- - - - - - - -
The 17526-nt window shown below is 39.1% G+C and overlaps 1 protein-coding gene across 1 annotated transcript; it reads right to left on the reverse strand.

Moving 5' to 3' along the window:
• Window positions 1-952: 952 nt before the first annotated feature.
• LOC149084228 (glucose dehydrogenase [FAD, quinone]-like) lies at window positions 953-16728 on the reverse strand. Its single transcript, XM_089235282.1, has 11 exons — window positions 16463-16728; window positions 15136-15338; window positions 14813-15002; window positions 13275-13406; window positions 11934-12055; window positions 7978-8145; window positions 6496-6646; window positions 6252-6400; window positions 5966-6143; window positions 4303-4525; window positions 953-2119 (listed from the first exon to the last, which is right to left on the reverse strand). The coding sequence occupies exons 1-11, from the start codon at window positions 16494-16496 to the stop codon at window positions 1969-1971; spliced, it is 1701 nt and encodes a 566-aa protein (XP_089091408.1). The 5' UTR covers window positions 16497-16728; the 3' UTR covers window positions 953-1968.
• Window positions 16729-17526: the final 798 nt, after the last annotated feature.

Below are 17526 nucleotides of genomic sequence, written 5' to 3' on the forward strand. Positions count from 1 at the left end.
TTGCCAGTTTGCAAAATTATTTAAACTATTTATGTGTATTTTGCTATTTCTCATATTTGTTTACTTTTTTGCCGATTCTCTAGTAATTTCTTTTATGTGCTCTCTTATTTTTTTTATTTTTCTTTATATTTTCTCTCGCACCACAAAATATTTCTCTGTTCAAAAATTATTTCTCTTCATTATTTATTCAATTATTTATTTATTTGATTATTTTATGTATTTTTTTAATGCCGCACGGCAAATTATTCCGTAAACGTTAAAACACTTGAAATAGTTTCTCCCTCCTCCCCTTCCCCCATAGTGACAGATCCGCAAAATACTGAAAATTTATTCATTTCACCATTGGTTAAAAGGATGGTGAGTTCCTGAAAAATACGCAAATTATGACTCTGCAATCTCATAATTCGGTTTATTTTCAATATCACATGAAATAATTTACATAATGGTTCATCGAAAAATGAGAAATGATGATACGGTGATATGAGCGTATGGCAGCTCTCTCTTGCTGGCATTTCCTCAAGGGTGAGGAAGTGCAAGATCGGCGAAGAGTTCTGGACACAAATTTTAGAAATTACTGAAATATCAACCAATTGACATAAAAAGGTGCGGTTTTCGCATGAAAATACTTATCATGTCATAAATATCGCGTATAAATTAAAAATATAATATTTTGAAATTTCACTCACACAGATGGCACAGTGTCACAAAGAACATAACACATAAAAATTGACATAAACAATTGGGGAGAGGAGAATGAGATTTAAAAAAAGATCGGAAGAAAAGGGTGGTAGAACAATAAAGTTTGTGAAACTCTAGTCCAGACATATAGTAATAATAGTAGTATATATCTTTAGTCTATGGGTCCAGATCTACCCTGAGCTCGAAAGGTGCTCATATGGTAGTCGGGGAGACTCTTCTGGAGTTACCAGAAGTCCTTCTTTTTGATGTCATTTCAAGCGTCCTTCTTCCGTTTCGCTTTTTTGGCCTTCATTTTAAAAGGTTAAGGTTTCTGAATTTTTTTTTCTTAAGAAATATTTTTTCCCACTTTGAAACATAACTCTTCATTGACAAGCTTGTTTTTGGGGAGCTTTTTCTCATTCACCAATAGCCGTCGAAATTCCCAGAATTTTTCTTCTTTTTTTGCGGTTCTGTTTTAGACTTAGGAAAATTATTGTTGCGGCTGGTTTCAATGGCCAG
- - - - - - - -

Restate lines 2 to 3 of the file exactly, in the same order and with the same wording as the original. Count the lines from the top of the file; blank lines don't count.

Moving 5' to 3' along the window:
• Window positions 1-952: 952 nt before the first annotated feature.